Richard Wilson is back in the U.S., but his heart is in Liberia.
The Mercer University professor spoke to The Telegraph by phone from Chicago on Saturday, after two days of trying to get back home from the Ebola-stricken country. He had hoped to be home Friday night but weather in Atlanta stranded him in Chicago. The airline put him in a hotel and he got his first sleep in a bed in 40 hours.
He expected to be back in Macon sometime Saturday night.
Wilson is president of Liberia Baptist Theological Seminary, which has a boarding school. Wilson took the job in January with hopes of rejuvenating the school.
He reluctantly left as the Ebola crisis became too much of a threat to stay.
“This is hard for me,” he said, fighting back tears. “There’s so much that needs to be done and I want to be there. But I’ve got to come home.”
Getting out of the country wasn’t easy, and at one point he wondered if he would even be able to leave. He was supposed to fly out on British Airways on Thursday, but it canceled its flights due to the outbreak. His travel agent was able to get him on a one-way flight from Monrovia, the capital of Liberia, to Ghana, and then a flight to Germany.
“It was pretty tense at the airport in Monrovia,” he said. “There were a lot of people that were eager to get gone.”
He was put in a holding room in Ghana where they took his temperature and asked him questions that included whether he had touched a dead body or had any contact with sick monkeys. The Germans didn’t show any concern about the incoming passengers, he said.
Wilson said there would not be an Ebola problem in Liberia if it weren’t for false rumors and conspiracy theories.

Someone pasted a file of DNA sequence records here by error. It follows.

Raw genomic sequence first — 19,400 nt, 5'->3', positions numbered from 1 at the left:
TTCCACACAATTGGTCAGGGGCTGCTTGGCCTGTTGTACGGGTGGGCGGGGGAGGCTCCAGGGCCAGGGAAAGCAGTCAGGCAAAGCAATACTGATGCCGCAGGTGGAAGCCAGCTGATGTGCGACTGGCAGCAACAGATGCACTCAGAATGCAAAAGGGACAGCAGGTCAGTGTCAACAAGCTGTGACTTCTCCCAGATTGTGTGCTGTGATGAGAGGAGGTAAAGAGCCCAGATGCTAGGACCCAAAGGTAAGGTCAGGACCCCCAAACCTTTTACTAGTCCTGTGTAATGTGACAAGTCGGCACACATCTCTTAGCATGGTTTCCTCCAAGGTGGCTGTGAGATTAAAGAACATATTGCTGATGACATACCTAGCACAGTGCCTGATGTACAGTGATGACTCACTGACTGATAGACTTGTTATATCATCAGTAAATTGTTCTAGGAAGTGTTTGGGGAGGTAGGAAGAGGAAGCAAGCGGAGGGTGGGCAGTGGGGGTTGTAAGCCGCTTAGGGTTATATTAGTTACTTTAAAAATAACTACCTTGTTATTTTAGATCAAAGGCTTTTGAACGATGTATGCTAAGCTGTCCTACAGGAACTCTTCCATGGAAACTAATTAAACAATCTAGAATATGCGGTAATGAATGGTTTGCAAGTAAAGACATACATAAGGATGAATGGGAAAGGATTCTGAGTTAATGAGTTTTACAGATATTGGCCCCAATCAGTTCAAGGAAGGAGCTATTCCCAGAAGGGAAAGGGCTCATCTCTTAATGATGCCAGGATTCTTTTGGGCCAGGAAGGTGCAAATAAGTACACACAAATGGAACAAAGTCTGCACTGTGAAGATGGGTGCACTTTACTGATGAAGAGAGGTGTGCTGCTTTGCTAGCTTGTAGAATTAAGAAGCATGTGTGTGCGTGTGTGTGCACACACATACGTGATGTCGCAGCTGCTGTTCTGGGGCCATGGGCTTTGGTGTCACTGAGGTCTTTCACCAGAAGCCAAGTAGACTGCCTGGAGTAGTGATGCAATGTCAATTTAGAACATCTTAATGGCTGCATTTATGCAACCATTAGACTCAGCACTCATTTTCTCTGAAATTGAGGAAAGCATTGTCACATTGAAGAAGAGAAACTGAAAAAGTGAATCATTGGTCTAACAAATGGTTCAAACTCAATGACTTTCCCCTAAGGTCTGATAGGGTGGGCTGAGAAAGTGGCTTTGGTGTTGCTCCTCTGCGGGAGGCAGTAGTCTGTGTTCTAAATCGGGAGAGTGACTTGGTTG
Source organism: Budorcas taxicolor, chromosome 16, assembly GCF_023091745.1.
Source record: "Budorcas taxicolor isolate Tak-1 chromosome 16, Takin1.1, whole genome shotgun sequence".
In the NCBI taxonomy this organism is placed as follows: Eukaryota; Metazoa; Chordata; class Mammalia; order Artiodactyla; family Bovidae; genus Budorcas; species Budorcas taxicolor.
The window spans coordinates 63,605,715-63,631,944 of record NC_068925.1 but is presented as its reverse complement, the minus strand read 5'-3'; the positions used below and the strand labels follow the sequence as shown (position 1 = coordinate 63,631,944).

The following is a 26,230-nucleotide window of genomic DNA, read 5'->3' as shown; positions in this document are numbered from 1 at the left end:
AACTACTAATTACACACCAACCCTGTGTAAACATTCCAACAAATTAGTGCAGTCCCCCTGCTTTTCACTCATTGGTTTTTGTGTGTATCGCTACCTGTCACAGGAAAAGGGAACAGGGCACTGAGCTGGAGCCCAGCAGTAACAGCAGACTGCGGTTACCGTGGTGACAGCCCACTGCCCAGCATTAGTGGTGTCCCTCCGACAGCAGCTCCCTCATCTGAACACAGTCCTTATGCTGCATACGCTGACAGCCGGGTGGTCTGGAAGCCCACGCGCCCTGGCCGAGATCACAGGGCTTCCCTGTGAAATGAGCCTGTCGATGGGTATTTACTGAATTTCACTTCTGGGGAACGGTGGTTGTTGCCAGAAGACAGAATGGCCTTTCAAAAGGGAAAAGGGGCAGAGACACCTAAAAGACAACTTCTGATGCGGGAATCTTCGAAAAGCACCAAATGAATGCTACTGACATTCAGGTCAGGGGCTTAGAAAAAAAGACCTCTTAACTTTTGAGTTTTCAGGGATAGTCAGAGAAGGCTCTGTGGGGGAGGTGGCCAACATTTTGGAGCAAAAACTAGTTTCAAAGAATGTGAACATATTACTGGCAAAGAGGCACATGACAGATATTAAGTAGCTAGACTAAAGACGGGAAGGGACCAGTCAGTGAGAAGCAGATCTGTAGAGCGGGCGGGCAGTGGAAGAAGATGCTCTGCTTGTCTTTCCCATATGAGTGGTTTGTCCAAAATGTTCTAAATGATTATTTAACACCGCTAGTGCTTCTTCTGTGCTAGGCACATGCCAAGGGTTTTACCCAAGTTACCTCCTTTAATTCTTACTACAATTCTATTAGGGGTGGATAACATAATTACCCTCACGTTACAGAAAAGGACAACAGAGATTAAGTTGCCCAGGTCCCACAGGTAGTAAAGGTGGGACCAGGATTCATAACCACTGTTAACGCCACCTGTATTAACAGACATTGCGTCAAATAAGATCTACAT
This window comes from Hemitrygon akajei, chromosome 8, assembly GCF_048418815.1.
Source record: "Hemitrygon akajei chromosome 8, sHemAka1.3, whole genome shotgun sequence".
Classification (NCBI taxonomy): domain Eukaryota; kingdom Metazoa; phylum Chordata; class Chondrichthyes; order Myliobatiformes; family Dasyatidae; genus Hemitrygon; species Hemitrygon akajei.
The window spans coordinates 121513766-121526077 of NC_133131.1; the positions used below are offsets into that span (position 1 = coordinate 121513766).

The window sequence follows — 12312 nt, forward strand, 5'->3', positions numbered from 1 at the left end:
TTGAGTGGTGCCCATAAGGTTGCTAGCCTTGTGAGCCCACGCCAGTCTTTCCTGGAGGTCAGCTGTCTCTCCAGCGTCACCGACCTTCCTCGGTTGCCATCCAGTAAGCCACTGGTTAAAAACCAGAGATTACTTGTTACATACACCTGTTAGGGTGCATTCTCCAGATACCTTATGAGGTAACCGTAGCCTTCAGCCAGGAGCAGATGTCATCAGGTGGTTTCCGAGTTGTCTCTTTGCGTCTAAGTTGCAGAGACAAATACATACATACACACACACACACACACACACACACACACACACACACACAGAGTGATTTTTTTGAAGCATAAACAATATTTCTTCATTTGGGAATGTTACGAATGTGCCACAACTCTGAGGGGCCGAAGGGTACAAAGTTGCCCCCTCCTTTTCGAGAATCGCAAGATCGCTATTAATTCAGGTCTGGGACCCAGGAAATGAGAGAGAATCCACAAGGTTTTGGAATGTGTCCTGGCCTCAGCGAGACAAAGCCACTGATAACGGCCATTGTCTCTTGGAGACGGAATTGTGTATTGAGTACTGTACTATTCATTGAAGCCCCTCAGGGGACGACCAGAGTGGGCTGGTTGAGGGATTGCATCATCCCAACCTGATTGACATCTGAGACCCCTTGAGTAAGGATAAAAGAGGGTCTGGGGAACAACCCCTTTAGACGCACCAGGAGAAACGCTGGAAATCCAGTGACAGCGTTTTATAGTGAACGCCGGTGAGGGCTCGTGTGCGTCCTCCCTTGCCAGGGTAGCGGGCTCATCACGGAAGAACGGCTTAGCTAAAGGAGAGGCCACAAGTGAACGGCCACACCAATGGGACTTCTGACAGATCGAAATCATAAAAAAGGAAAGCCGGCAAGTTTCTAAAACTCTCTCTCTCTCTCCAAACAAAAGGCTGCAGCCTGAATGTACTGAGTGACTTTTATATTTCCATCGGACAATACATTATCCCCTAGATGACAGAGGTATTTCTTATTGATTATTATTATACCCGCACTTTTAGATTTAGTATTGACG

“The most devastating part of this crisis is misinformation and fear,” he said. “If someone gets ill with the Ebola virus, their family hides them because they are afraid the Western medical workers are going to kill them.”
When people die from the virus, the families drag the bodies into the street and leave them because of fears of being quarantined. Wilson said he left the compound only twice in his last 10 days there, and did not see dead bodies or anyone with signs of the disease.
Most troubling to Wilson is that even before the crisis, life in Liberia was a daily struggle for survival. The country is one of the poorest in the world, and rated second on an index of most miserable places to live. It has no electricity, other than from generators.
Even at the seminary, living conditions are so bad that Wilson can’t even bring himself to charge the boarding students for staying there.
“I told them if they can find a dry place to sleep, they can stay there for free,” he said.
Unemployment before the crisis was 85 percent, and 90 percent of Liberians live on a $1 per day. He cited one example of how people might make that dollar.
“People buy a jar of mayonnaise and they divide the mayonnaise into tablespoons and they sell a tablespoon of mayonnaise on the street,” he said. “But they are not going to be able to do that. ... My fear is that within six weeks, the hunger crisis is going to be worse in Liberia than the Ebola crisis. If you go to work, you are exposed to Ebola. If you stay home, you are hungry.”
With the Ebola crisis, Wilson is fearful of what will happen to his friends and students even if they avoid the disease. With the seminary shut down due to Ebola, he had to suspend half of his staff.
Between faculty, students and staff, Wilson said about 100 people live at the seminary. He is concerned about them getting food during the crises, and has set up a fund to try to help them.
He hopes to raise $1,000 a month to get food to residents of the seminary. It takes only 33 cents a day to feed each person a subsistence diet of rice and beans. He has established a fund called “Care For 100.” Donations can be sent to Lamberth Memorial Baptist Church, 1026 Long’s Store Road, Roxboro, North Carolina, 27574. Add a note that it is for Care For 100.
Although named for those in need at his school, Wilson said there are six Baptist schools in Liberia and the funds will go to all six of those schools.
To contact writer Wayne Crenshaw, call 256-9725.